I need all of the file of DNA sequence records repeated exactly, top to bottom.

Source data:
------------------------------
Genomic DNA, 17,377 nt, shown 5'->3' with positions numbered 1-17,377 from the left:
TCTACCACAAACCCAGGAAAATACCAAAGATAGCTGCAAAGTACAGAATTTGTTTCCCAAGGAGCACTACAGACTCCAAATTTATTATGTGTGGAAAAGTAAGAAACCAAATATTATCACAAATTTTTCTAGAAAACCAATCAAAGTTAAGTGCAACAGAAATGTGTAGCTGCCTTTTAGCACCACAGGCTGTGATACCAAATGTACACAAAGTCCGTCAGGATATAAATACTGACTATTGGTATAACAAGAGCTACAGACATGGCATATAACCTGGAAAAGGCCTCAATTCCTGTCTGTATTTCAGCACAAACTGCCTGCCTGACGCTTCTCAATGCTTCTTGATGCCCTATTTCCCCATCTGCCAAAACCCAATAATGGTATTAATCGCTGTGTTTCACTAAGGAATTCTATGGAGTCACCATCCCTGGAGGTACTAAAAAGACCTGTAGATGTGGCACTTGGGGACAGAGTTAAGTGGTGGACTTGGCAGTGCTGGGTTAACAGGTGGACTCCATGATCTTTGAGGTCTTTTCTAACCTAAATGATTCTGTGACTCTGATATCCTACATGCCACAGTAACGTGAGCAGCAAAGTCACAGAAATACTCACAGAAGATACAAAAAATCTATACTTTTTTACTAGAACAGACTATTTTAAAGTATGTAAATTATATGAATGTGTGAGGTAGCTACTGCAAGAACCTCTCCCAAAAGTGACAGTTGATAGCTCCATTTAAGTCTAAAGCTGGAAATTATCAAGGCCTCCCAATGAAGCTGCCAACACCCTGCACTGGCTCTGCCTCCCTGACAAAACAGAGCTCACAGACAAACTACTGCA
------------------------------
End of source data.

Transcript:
Genomic DNA, 17,377 nt, shown 5'->3' with positions numbered 1-17,377 from the left:
TCTACCACAAACCCAGGAAAATACCAAAGATAGCTGCAAAGTACAGAATTTGTTTCCCAAGGAGCACTACAGACTCCAAATTTATTATGTGTGGAAAAGTAAGAAACCAAATATTATCACAAATTTTTCTAGAAAACCAATCAAAGTTAAGTGCAACAGAAATGTGTAGCTGCCTTTTAGCACCACAGGCTGTGATACCAAATGTACACAAAGTCCGTCAGGATATAAATACTGACTATTGGTATAACAAGAGCTACAGACATGGCATATAACCTGGAAAAGGCCTCAATTCCTGTCTGTATTTCAGCACAAACTGCCTGCCTGACGCTTCTCAATGCTTCTTGATGCCCTATTTCCCCATCTGCCAAAACCCAATAATGGTATTAATCGCTGTGTTTCACTAAGGAATTCTATGGAGTCACCATCCCTGGAGGTACTAAAAAGACCTGTAGATGTGGCACTTGGGGACAGAGTTAAGTGGTGGACTTGGCAGTGCTGGGTTAACAGGTGGACTCCATGATCTTTGAGGTCTTTTCTAACCTAAATGATTCTGTGACTCTGATATCCTACATGCCACAGTAACGTGAGCAGCAAAGTCACAGAAATACTCACAGAAGATACAAAAAATCTATACTTTTTTACTAGAACAGACTATTTTAAAGTATGTAAATTATATGAATGTGTGAGGTAGCTACTGCAAGAACCTCTCCCAAAAGTGACAGTTGATAGCTCCATTTAAGTCTAAAGCTGGAAATTATCAAGGCCTCCCAATGAAGCTGCCAACACCCTGCACTGGCTCTGCCTCCCTGACAAAACAGAGCTCACAGACAAACTACTGCA